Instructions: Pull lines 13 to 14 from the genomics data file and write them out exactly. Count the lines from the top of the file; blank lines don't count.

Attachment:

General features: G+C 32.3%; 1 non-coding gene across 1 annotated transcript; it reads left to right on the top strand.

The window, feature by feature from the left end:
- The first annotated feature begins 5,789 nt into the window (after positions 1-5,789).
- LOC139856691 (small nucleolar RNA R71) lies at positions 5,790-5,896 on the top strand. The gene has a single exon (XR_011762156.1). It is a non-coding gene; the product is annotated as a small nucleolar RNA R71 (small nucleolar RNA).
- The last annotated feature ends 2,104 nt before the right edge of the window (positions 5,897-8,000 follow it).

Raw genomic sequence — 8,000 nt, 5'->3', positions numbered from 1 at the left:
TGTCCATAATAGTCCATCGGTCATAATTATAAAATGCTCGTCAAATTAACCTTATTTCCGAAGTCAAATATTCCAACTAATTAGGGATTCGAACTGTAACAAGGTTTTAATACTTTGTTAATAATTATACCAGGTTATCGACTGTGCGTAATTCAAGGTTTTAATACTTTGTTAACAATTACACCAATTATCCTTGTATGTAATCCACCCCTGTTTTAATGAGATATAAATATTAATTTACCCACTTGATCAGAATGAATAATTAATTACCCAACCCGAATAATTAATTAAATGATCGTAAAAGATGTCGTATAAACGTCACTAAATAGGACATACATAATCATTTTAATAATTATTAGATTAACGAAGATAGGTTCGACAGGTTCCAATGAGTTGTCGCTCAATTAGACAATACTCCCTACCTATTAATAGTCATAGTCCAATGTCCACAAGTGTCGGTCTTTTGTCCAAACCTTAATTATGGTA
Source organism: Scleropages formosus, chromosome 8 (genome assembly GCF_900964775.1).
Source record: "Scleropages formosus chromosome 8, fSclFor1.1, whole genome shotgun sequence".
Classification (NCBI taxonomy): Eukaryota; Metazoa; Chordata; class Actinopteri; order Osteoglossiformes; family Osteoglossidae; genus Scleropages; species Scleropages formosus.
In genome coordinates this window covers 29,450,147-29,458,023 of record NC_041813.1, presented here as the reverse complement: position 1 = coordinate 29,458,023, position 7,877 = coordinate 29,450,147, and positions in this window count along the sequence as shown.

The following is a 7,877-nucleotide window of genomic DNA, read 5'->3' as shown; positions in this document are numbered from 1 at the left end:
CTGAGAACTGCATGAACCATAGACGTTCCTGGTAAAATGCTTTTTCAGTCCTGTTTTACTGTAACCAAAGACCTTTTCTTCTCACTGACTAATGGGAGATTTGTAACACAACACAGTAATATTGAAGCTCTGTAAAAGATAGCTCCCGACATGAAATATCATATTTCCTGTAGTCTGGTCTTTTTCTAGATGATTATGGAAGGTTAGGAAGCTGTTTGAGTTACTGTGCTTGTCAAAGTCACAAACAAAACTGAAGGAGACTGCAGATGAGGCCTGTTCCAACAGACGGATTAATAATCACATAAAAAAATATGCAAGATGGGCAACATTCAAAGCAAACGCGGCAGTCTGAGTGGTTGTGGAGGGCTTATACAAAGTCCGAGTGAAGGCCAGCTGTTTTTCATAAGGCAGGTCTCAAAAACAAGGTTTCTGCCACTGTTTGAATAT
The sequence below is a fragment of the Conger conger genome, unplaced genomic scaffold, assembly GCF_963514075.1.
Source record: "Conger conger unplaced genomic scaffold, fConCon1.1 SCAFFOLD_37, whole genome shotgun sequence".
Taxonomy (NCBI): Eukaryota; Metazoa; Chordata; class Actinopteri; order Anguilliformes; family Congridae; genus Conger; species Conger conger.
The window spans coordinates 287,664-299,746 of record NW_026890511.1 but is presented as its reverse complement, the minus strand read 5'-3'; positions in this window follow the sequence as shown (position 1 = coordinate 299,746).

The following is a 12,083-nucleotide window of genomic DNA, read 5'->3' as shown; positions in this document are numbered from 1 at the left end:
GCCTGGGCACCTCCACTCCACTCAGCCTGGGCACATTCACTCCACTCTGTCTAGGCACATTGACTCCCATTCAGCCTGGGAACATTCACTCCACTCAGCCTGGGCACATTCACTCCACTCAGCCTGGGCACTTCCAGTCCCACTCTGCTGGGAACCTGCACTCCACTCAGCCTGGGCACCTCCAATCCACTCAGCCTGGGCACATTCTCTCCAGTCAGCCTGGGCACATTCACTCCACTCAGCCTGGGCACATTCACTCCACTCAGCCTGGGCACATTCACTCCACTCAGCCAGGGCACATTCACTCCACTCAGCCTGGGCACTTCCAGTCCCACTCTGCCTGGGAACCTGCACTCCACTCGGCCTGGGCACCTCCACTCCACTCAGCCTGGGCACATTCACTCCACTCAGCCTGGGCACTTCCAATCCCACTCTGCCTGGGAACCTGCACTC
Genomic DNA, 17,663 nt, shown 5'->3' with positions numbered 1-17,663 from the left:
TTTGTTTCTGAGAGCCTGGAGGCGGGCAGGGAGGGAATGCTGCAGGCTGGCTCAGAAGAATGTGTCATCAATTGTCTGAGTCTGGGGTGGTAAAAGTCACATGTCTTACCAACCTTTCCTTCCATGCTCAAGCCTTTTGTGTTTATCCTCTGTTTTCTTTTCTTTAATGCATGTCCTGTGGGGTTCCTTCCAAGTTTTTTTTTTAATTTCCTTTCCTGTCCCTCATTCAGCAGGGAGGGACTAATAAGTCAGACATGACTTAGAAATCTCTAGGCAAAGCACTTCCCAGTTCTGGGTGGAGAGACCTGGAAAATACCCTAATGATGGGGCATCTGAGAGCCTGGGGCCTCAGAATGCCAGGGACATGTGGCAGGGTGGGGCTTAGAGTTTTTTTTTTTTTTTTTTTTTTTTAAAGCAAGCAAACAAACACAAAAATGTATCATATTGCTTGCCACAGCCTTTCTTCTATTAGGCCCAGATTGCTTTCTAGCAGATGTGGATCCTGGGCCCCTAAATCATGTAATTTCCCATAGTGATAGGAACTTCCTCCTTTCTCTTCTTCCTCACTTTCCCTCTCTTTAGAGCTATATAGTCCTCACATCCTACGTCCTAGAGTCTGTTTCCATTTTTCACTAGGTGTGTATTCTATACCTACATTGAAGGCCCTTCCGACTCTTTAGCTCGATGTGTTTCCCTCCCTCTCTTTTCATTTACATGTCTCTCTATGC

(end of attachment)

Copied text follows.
CTGAGAACTGCATGAACCATAGACGTTCCTGGTAAAATGCTTTTTCAGTCCTGTTTTACTGTAACCAAAGACCTTTTCTTCTCACTGACTAATGGGAGATTTGTAACACAACACAGTAATATTGAAGCTCTGTAAAAGATAGCTCCCGACATGAAATATCATATTTCCTGTAGTCTGGTCTTTTTCTAGATGATTATGGAAGGTTAGGAAGCTGTTTGAGTTACTGTGCTTGTCAAAGTCACAAACAAAACTGAAGGAGACTGCAGATGAGGCCTGTTCCAACAGACGGATTAATAATCACATAAAAAAATATGCAAGATGGGCAACATTCAAAGCAAACGCGGCAGTCTGAGTGGTTGTGGAGGGCTTATACAAAGTCCGAGTGAAGGCCAGCTGTTTTTCATAAGGCAGGTCTCAAAAACAAGGTTTCTGCCACTGTTTGAATAT
The sequence below is a fragment of the Conger conger genome, unplaced genomic scaffold, assembly GCF_963514075.1.